Before her accident, Cat would shop at places like Macy’s. After, when she would go into the store with her prosthesis, she got “attitudes from the salespeople.” She needed help finding jeans and clothes she could wear, but they weren’t willing to help. But at the local Harley dealer, she not only got the help she needed, the sales girl told her, “Just give me the damn leg” and went off with it to find Cat some boots to fit it.

Cat has gone cross-country three times and logs about 15,000 to 20,000 a year. “That’s nothing to sneeze at for a one-legged girl,” she told me, laughing. She lives in Wisconsin, where the winters are pretty long. Cat told me she’s getting tired of those long winters as they interfere with her need to ride but has no plans to leave soon.

Five years and one month after her devastating accident, Cat once again cheated death when a deer rammed her beloved Fat Boy, splitting the frame and shattering her prosthesis. And once again, the bike she had named the Phoenix was rebuilt.

This past May Cat and her friend Ruth decided to ride with the veterans in Washington, DC. A “bucket list ride,” as she called it, they traveled a total of 3,000 miles round trip. Cat has to bring extra parts for her leg, saying that sometimes the leg parts take up more room than her clothes. The ride was in miserable rainy weather that hovered at just 40 degrees during the entire trip, and Cat said had they known ahead of time, they might have cancelled until next year. But if there is anything as dear to her as riding it would be US veterans, and she felt that of all the sacrifices they have made, she would do this ride.

Cat’s work with veterans continues on with visits to homeless vets shelters (“There is something so wrong about that”) and donating her time to various veteran charity organizations. She says of her devotion, “My mind and soul find healing in paying it forward. Though my TBI and amputation are not from military service I do understand a personal war in your mind. Today I am a grateful one-legged blonde. I am a veteran lover!”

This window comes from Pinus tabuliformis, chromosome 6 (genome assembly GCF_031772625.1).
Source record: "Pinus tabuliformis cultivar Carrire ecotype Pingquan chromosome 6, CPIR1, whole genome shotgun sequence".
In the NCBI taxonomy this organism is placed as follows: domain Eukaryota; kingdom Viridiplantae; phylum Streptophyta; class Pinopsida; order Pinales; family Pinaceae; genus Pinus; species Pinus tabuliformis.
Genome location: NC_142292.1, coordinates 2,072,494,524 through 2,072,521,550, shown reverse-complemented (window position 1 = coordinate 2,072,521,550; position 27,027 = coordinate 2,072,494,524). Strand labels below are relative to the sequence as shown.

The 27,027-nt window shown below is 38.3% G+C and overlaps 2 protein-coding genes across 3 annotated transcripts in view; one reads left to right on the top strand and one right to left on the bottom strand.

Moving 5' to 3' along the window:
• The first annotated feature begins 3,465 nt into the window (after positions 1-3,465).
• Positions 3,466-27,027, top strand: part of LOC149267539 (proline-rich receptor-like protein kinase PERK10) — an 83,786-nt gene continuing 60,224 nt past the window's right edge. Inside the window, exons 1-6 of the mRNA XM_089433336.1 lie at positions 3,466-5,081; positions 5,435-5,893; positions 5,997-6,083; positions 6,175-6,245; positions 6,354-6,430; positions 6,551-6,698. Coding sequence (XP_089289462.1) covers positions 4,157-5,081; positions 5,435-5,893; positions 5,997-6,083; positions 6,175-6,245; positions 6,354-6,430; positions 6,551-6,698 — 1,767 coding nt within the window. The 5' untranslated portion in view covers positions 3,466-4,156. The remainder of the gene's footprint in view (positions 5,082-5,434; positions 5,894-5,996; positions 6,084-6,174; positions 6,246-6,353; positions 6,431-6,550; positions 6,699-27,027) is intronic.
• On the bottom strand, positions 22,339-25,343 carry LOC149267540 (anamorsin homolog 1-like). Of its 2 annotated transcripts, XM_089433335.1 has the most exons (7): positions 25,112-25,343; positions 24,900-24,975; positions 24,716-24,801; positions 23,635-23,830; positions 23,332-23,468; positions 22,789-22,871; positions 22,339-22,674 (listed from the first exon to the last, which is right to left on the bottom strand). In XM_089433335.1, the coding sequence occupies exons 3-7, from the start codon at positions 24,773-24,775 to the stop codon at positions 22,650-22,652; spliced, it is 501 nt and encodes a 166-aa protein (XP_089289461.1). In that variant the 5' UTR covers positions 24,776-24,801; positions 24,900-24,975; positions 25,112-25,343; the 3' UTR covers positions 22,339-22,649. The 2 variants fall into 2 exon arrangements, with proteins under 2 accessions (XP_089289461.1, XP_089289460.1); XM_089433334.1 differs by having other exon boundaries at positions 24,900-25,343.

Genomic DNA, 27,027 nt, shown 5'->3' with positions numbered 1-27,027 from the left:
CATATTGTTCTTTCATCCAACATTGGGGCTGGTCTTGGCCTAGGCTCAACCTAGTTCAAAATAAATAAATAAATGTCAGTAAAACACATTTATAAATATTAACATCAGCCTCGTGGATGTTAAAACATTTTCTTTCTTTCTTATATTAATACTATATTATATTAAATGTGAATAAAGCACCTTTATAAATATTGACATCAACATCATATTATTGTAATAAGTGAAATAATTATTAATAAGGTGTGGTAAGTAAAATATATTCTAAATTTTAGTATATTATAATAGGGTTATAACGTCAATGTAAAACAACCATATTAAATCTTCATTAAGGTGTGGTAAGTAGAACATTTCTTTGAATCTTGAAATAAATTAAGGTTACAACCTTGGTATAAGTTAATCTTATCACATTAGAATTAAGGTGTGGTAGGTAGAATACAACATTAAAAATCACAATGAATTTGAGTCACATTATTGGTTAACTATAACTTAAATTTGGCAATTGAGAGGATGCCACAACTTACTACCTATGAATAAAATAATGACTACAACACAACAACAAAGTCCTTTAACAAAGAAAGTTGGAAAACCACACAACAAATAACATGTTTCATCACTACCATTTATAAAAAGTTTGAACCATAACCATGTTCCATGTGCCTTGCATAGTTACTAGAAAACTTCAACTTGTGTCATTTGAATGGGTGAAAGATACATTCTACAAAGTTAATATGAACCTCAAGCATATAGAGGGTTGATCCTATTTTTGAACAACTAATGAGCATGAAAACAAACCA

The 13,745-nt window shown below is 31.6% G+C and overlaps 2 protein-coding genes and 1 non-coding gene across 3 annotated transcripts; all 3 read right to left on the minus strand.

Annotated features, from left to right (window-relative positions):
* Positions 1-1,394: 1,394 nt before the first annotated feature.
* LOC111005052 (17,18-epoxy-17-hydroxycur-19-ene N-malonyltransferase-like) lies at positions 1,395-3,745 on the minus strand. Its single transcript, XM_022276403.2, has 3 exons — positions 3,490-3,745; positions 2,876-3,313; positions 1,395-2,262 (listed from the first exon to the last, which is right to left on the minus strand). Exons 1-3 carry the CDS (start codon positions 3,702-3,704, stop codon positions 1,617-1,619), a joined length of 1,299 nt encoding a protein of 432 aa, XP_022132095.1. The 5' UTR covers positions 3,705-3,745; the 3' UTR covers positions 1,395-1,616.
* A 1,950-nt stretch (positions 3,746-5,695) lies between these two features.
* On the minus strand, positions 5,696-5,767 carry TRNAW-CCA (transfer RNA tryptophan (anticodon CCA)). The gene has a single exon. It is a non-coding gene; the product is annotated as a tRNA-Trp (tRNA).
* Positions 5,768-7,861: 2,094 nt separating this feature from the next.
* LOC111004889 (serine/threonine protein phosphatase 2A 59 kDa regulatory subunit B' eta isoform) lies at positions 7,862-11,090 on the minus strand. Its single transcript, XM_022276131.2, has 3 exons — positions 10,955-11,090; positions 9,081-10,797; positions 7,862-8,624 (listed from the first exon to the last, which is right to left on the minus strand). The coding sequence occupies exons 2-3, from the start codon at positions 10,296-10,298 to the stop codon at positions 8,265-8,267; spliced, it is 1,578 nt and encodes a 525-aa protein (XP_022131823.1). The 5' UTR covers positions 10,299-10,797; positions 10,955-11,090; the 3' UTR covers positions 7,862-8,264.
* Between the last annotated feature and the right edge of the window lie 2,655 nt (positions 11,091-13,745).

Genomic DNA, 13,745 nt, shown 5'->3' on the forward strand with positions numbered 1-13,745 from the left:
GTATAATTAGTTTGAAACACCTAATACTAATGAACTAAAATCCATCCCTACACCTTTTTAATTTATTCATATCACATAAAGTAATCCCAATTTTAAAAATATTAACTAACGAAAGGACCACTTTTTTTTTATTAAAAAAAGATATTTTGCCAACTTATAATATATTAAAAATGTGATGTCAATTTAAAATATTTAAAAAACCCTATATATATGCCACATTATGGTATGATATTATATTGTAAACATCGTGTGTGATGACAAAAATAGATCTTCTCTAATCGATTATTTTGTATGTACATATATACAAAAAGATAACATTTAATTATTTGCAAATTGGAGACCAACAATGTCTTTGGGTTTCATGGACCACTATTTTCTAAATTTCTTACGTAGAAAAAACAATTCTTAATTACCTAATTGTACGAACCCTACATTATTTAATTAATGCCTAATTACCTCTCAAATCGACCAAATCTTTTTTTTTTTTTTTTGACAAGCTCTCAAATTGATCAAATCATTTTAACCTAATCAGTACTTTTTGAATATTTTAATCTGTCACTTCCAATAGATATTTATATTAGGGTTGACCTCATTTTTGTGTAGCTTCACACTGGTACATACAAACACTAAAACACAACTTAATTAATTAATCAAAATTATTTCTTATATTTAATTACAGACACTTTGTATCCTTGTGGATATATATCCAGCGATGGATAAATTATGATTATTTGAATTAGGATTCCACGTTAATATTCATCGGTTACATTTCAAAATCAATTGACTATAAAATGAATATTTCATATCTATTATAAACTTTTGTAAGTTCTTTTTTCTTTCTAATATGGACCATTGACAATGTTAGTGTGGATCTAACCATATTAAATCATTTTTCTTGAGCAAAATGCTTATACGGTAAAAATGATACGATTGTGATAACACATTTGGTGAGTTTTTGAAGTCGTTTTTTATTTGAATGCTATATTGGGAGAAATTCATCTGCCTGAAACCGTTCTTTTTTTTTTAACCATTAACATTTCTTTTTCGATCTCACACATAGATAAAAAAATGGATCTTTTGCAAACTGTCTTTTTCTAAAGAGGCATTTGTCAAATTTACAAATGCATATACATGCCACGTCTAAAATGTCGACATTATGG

Her accident seven years ago has also given her a new job, in addition to already being a motivational speaker. She is a “pilot” for a prosthesis company, meaning she tests out their prototypes. Currently she is piloting a leg that would allow her to use it like a natural ankle for riding her Harley. She has to bring spare parts and tools whenever she rides and reports on how the new leg is faring. So far she is impressed with their latest build. While she would not name the company, saying things are still in the testing phase, “I can put my left foot flat while on my Harley and almost flat on my floor board. To all who totally get what I am saying it has been 7 years!”

With all that has happened to Cat in the past seven years, there was not a shred of sadness or anger in her voice. She told me, “life is more…blessed.” And I am finding that that expression is the common denominator with these inspirational women bikers. They faced the worst life had to offer them, but came through the shadows with the help of their deep love for riding. It is this gratefulness and feeling their lives are blessed that allow them to pay it forward and tell a stranger their stories with a smile that can be heard.